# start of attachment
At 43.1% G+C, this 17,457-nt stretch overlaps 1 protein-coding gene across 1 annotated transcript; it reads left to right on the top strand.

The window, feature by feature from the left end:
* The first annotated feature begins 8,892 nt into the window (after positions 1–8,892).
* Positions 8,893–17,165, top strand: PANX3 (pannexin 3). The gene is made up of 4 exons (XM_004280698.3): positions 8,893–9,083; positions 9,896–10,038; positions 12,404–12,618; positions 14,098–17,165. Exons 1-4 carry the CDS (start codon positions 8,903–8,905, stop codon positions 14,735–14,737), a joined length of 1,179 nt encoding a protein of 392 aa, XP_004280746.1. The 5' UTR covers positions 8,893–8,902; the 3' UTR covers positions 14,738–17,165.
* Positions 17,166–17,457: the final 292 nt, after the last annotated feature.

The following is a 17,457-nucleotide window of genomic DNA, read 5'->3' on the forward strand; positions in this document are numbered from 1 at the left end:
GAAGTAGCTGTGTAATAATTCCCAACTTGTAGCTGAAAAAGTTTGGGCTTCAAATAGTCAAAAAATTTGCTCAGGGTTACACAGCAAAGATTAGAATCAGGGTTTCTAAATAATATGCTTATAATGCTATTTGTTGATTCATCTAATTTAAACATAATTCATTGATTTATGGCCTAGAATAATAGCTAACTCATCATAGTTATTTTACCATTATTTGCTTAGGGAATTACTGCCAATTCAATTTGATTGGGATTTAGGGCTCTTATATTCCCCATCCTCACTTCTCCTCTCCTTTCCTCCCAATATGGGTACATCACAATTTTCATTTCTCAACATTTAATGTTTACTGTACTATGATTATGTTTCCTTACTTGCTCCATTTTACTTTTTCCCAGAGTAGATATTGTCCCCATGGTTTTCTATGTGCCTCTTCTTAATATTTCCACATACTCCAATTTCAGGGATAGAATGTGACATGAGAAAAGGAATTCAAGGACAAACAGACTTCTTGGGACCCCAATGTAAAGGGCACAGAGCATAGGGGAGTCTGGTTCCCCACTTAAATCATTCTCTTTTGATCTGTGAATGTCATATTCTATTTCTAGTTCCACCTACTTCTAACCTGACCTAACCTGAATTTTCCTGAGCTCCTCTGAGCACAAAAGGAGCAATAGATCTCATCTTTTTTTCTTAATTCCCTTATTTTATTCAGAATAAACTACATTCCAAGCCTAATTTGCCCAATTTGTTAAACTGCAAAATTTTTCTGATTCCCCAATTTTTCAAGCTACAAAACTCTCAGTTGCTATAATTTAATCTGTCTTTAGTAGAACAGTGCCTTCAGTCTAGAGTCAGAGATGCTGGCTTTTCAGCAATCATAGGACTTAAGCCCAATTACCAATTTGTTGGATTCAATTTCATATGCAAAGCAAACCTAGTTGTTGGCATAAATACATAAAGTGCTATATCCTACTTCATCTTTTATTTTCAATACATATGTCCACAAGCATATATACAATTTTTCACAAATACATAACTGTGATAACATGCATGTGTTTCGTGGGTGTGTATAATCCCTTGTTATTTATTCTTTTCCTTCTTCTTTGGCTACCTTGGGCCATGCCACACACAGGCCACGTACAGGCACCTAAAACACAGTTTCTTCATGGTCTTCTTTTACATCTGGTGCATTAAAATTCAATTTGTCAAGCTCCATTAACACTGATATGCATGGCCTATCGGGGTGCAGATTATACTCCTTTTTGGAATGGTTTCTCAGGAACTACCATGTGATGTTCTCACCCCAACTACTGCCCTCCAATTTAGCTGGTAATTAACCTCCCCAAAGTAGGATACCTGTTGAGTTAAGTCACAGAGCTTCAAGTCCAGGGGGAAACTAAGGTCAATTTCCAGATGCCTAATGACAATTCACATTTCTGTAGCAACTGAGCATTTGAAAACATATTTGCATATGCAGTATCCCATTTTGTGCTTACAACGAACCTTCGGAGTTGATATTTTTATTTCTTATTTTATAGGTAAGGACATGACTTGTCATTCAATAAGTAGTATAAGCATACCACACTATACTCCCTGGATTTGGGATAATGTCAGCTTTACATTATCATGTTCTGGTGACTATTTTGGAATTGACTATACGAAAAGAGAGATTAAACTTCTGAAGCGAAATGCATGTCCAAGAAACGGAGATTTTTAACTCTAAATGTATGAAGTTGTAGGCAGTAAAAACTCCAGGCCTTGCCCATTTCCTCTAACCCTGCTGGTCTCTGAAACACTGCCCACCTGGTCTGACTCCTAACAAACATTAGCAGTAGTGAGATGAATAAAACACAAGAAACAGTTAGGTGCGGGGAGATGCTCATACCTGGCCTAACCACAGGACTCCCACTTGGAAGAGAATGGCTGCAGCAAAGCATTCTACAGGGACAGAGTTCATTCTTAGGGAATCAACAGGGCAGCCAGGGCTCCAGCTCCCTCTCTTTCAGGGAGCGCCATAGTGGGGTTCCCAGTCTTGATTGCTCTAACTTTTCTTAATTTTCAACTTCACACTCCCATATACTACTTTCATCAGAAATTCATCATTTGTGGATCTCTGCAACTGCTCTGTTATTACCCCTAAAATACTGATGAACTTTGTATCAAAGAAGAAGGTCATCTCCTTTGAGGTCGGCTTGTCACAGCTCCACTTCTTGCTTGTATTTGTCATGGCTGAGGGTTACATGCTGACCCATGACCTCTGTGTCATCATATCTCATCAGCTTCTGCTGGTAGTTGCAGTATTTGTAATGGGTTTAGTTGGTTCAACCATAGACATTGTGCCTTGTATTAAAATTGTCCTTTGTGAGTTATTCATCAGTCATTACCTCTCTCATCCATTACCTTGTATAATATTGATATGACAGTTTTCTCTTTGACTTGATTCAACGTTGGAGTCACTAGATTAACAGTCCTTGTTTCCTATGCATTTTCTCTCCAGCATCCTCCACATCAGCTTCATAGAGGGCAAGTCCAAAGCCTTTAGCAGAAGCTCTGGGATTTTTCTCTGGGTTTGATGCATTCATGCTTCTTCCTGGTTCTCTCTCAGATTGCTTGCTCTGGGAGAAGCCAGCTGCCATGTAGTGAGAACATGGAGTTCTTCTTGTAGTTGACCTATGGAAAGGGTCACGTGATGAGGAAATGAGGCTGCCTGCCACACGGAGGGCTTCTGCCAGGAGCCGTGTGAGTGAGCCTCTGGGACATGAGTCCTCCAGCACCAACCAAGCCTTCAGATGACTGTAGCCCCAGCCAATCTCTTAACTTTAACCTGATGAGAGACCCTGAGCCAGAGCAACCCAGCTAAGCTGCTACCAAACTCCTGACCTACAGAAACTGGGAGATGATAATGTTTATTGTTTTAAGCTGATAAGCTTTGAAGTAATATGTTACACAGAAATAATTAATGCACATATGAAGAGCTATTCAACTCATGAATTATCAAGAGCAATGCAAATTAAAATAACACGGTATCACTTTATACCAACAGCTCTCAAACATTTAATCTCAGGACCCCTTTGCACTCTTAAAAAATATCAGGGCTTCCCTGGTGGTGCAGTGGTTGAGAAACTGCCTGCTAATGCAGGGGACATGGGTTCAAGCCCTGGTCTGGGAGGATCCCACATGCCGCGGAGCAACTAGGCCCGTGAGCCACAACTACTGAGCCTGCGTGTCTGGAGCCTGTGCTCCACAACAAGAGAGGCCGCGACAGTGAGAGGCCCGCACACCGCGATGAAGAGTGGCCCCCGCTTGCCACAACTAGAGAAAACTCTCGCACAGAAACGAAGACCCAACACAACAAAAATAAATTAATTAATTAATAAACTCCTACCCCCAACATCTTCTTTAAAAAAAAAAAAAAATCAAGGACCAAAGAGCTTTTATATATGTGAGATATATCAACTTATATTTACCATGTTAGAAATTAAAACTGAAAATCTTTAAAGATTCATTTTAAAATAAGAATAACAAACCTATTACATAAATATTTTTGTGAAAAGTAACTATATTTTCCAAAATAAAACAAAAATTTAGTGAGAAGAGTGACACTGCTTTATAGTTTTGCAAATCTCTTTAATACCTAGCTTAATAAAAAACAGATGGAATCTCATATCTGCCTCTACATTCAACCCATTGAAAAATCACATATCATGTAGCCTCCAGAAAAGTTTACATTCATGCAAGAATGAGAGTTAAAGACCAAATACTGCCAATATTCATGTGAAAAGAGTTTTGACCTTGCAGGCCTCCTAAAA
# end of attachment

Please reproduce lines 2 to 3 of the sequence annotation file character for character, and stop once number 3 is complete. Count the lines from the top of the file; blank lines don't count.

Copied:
The window, feature by feature from the left end:
* The first annotated feature begins 8,892 nt into the window (after positions 1–8,892).